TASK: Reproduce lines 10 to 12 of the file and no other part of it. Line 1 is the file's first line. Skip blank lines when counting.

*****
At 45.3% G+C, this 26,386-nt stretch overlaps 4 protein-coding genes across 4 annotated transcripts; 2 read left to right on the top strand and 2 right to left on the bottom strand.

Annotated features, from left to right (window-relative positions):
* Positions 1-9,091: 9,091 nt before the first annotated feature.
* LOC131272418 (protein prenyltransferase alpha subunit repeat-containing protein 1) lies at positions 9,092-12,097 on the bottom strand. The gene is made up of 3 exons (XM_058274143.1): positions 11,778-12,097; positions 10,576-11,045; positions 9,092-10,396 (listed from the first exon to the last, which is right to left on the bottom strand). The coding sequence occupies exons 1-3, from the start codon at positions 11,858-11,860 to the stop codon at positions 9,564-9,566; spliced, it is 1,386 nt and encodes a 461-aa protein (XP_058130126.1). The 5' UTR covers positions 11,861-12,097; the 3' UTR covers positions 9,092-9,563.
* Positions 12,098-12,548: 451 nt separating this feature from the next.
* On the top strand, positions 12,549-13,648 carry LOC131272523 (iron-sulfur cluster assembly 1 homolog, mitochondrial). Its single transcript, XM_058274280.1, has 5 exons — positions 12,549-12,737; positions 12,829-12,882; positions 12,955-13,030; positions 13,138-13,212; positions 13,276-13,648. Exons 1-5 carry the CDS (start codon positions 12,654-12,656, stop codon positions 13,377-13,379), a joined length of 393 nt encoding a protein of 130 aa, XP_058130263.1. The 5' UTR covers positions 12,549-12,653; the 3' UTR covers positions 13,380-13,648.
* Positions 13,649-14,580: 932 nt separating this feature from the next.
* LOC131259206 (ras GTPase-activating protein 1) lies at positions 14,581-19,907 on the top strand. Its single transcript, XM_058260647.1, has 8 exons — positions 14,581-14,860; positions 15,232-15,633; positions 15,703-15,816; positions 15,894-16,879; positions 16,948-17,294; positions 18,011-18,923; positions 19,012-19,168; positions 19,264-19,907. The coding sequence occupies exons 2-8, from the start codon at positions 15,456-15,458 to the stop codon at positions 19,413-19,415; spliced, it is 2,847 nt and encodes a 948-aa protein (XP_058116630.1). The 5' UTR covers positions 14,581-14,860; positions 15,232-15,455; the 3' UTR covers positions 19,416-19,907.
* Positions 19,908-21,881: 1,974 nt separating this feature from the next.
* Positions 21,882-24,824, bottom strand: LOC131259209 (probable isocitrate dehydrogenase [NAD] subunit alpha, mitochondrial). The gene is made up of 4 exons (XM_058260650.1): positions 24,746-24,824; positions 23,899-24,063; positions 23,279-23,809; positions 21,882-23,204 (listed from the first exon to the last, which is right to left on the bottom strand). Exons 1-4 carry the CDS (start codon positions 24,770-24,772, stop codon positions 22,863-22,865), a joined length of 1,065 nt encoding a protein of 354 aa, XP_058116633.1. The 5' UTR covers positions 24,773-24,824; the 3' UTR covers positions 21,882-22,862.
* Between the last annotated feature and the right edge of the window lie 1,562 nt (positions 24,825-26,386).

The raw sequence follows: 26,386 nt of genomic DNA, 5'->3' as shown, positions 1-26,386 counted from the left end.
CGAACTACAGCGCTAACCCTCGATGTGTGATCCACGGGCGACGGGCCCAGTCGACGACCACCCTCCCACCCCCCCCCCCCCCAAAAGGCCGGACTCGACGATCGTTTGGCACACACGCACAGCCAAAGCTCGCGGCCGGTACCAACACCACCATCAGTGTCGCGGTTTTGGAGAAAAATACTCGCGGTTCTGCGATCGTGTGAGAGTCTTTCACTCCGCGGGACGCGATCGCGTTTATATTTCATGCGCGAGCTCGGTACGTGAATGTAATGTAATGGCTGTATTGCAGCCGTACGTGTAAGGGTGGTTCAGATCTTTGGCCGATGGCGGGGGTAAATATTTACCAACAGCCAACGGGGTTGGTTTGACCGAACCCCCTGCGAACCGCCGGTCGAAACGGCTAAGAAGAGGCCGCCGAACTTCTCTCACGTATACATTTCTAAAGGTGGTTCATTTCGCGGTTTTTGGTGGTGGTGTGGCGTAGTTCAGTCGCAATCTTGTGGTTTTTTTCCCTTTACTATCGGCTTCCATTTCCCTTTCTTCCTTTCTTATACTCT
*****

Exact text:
* Positions 21,882-24,824, bottom strand: LOC131259209 (probable isocitrate dehydrogenase [NAD] subunit alpha, mitochondrial). The gene is made up of 4 exons (XM_058260650.1): positions 24,746-24,824; positions 23,899-24,063; positions 23,279-23,809; positions 21,882-23,204 (listed from the first exon to the last, which is right to left on the bottom strand). Exons 1-4 carry the CDS (start codon positions 24,770-24,772, stop codon positions 22,863-22,865), a joined length of 1,065 nt encoding a protein of 354 aa, XP_058116633.1. The 5' UTR covers positions 24,773-24,824; the 3' UTR covers positions 21,882-22,862.
* Between the last annotated feature and the right edge of the window lie 1,562 nt (positions 24,825-26,386).

The raw sequence follows: 26,386 nt of genomic DNA, 5'->3' as shown, positions 1-26,386 counted from the left end.